Ducati Factory Tour

The Ducati factory is in Bologna which is only 40 minutes away by hi-speed train, so I arranged a tour for while Jan & Kim were staying with us.
The tour has to be pre-booked due to demand, so I did this about two months ago to make sure we could get in.

We caught the train and arrived in Bologna about an hour early, so I suggested that we get a coffee close to the bus-stop and then catch a bus closer to the time that we had to be at the factory.
With typical well-oiled Italian precision, the regular 20 minute interval buses decided to deviate from their timetable big-time, so that three buses arrived while we are having coffee and then there were none for about 45 minutes!
This meant that we missed our arranged tour start-time and had to ask for another tour that day. Ducati were really good and so we were slotted in on an afternoon tour - this meant waiting another 2 hours, so we caught the bus back into Bologna, had lunch and then caught the bus back out to the factory!
The Outside Wall Displaying Some Of The Iconic Ducati Riders
Kim & Jan Under Casey Stoner
Jan Waiting At The Gate
The tour was really well organised and our guide was very knowledgable and professional (even handling the stupid questions tactfully!).

We were not allowed to take photos inside the assembly area and we had to have stickers placed over the lenses of any cameras, but watching the personnel work was fascinating.
They were building Multistradas and Hyper-Dotards at the time, but we saw one Panagale (a EU60,000 exotic sports bike - one of only 500 being built) being dyno-tested at the end of its assembly.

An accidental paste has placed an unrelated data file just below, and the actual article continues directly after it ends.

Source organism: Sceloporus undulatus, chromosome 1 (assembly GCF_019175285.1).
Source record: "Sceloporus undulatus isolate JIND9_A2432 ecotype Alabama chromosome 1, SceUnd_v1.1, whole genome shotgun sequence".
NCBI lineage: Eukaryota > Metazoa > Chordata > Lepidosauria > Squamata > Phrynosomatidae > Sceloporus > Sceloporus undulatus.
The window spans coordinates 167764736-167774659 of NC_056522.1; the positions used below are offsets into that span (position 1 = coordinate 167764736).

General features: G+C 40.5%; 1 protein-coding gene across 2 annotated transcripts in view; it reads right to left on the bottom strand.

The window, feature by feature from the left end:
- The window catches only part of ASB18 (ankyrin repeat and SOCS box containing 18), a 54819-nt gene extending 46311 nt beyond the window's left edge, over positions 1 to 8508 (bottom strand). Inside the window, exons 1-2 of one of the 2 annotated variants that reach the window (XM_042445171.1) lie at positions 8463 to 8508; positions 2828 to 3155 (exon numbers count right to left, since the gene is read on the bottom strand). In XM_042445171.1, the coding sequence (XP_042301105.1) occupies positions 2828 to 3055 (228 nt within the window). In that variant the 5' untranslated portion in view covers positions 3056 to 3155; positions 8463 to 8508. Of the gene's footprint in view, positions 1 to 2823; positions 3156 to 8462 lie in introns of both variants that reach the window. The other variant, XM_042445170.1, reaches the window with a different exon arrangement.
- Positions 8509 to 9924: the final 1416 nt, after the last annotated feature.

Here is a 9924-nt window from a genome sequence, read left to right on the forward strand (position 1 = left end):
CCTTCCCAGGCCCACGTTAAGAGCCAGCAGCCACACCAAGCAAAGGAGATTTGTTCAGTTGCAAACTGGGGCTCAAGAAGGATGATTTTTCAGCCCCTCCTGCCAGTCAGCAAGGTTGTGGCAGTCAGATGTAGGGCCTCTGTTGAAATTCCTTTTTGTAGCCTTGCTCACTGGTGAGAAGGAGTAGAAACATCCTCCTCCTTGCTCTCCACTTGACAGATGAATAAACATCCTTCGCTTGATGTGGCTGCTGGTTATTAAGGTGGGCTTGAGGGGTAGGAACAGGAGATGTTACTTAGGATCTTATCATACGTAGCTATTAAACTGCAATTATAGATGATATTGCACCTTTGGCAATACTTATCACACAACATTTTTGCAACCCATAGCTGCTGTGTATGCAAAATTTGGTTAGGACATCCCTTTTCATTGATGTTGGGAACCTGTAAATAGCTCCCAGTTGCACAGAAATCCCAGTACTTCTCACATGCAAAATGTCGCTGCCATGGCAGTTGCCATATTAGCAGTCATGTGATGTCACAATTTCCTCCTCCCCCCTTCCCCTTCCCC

The factory was turning out 400 bikes a day as we toured and each bike is timed to take 40 minutes to assemble.
All the parts are sourced from outside suppliers, except for the crankshafts and camshafts which are manufactured outside, but finished in the Ducati factory to ensure the highest quality.
At the end of the bike assembly, they are idled for 5 minutes, then dynoed for 5 minutes (up to about 3/4 of full revs) and then finally checked and quality inspected for an hour.
Each employee is tried in a specific task, but can work on any part of the assembly of the bikes.
Each Panagale on the other hand, is hand-assembled by one person to ensure the highest quality is obtained.

At the back of the factory is the MotoGP R&D area as well as the race-prep area. Obviously, this is locked up tight, but there is a door with a window that you can look through into a type of showroom with some of the race engines sitting there.
I am sure that this is purely so that visitors can sure that they have had a look at the MotoGP area of Ducati and I am also sure that all the hi-tech stuff would be behind another two (at least) locked doors!!

The next section was the Ducati museum which traces the history of the company with respect to motorcycle production.
An interesting fact that I did not know was that Ducati built radios (based on the Marconi design), typewriters, movie projectors and cameras (amongst lots of other things) early in its history.

The museum follows a curved wall from it's earliest designs to the latest racing MotoGP bikes.

The earliest item on display is a motor that fitted into a bicycle frame, complete with gearbox.
48cc "Cucciolo" Engine
Weird Valve Operation (The Valves Are "Pulled" Open)
One Of Mike Hailwood's Bike
Original Ducati 916
1971 350cc Triple
Two Cutaway Engine Displays
Cutaway Of A Head On A Testaretta Engine
MotoGP Engine
At the end of the tour, we were left in the museum and we could spend as long as we liked here. It was good being able to wander around and really get close to some of the iconic bikes of our time.

The whole tour run for nearly 2 hours and was well worth the trip.

1 comment:

  1. Three blogs in one day. Must have been raining yesterday. You were lucky to get the tour of the Ducati factory in the end.
    Shame about Lyn's stone.